CLEVELAND -- While the tables have tilted in the Indians' favor in the American League Central this year, the Tigers were not about to get shut out in their season series with the Tribe. On Wednesday, Detroit finally took it to Cleveland in a 12-2 romp at Progressive Field.The win
CLEVELAND -- While the tables have tilted in the Indians' favor in the American League Central this year, the Tigers were not about to get shut out in their season series with the Tribe. On Wednesday, Detroit finally took it to Cleveland in a 12-2 romp at Progressive Field.
The win was the first in 12 games this season against the first-place Indians, whose 11-game streak against Detroit was their longest in-season run against one team since going 12-0 against the Tigers in 1996. The loss for Cleveland also ended a 13-game winning streak at home.
"It makes for a happy flight," Tigers manager Brad Ausmus said. "It was a good game for us. Guys bounced back after last night's drubbing. … There's definitely a little bit of weight off the shoulders, just to beat the Indians after 11 straight losses. And now I think we can move on from that."
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Nick Castellanos (3-for-5 with five RBIs) and Cameron Maybin each launched a home run, Miguel Cabrera delivered a key hit and Indians right-hander Josh Tomlin was charged with eight runs (five earned) in an uncharacteristically short outing. The starter lasted only 4 2/3 innings, in which he scattered seven hits, including the pair of homers.
"We've just competed with them," Tomlin said of the Tribe's 11-1 record against the Tigers. "We went out there and played our style of baseball. … Today, it was unfortunate. I put us in a hole early, so it was a tough day to come back."
For the Tigers, right-hander Michael Fulmer (9-2, 2.11 ERA) found the win column for the eighth time in his past nine decisions. Cleveland scored two runs (one earned) off Fulmer, who allowed a sacrifice fly each to Lonnie Chisenhall (second inning) and Francisco Lindor (third). With his six-inning effort, Fulmer now has a 0.78 ERA in his past nine turns for the Tigers, all of them with one earned run or fewer allowed, the longest such streak in franchise history.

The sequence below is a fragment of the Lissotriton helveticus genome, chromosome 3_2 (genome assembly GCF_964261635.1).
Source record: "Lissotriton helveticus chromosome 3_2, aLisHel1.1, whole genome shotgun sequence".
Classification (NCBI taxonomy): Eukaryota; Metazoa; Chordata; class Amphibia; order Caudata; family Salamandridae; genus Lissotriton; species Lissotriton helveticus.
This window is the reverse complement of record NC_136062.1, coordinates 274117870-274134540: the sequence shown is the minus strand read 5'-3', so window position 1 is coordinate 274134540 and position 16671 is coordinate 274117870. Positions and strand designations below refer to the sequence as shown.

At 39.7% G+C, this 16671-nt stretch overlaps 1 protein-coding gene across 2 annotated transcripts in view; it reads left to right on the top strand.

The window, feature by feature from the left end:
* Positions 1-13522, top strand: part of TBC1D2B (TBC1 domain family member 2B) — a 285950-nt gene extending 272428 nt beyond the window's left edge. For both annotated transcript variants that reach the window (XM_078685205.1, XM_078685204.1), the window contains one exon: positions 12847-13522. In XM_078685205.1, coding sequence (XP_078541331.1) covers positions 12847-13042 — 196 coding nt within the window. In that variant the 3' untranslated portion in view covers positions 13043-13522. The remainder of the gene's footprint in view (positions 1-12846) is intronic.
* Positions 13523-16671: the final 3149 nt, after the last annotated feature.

"I don't think I had my best fastball, especially command-wise," Fulmer said. "So I had a few stressful innings early in the game. But I think the way our offense exploded kind of got me motivated. I wanted to make sure I attacked the strike zone and try to get quick outs, see if I can get deep into the game and give our bullpen some rest."
MOMENTS THAT MATTERED
Cabrera capitalizes: The last time Cabrera fouled a ball off his leg, he ended up being called for a groundout Tuesday night and ejected in the ensuing argument. On Wednesday, he fouled a ball off his foot in the fifth and had to walk it off before getting his revenge on Tomlin's 3-2 pitch. Cabrera's line-drive single off the right-field wall scored not only AL Final Vote candidate Ian Kinsler from second base, but Maybin from first, stretching Detroit's lead to 5-2.
Rare error: The typically sure-handed Lindor -- named to his first All-Star Game on Tuesday -- misplayed a short-hopper off the bat of Victor Martinez in Detroit's five-run fifth. The Tigers quickly capitalized on Lindor's fifth error of the season. The next batter, Castellanos, drilled the first pitch from Tomlin over the wall in center for a three-run home run.
"I thought it was going to be closer to me and started moving forward," Lindor said. "I made it a little tougher on me. That ball should be caught every time. I messed up. They scored three more runs after that. It's not the first time I messed up, it's not going to be the last time I messed up. I definitely don't want to do that."
Slow-mo shot: With no outs and a runner on first in the fourth, Tomlin fired a 2-2 curveball in and off the plate to Maybin. The Detroit outfielder was able to keep his hands in enough to pull the pitch high down the left-field line for a game-tying two-run home run. The blast came with an exit velocity of 87.3 mph, which is the second-slowest homer tracked by Statcast™ this year.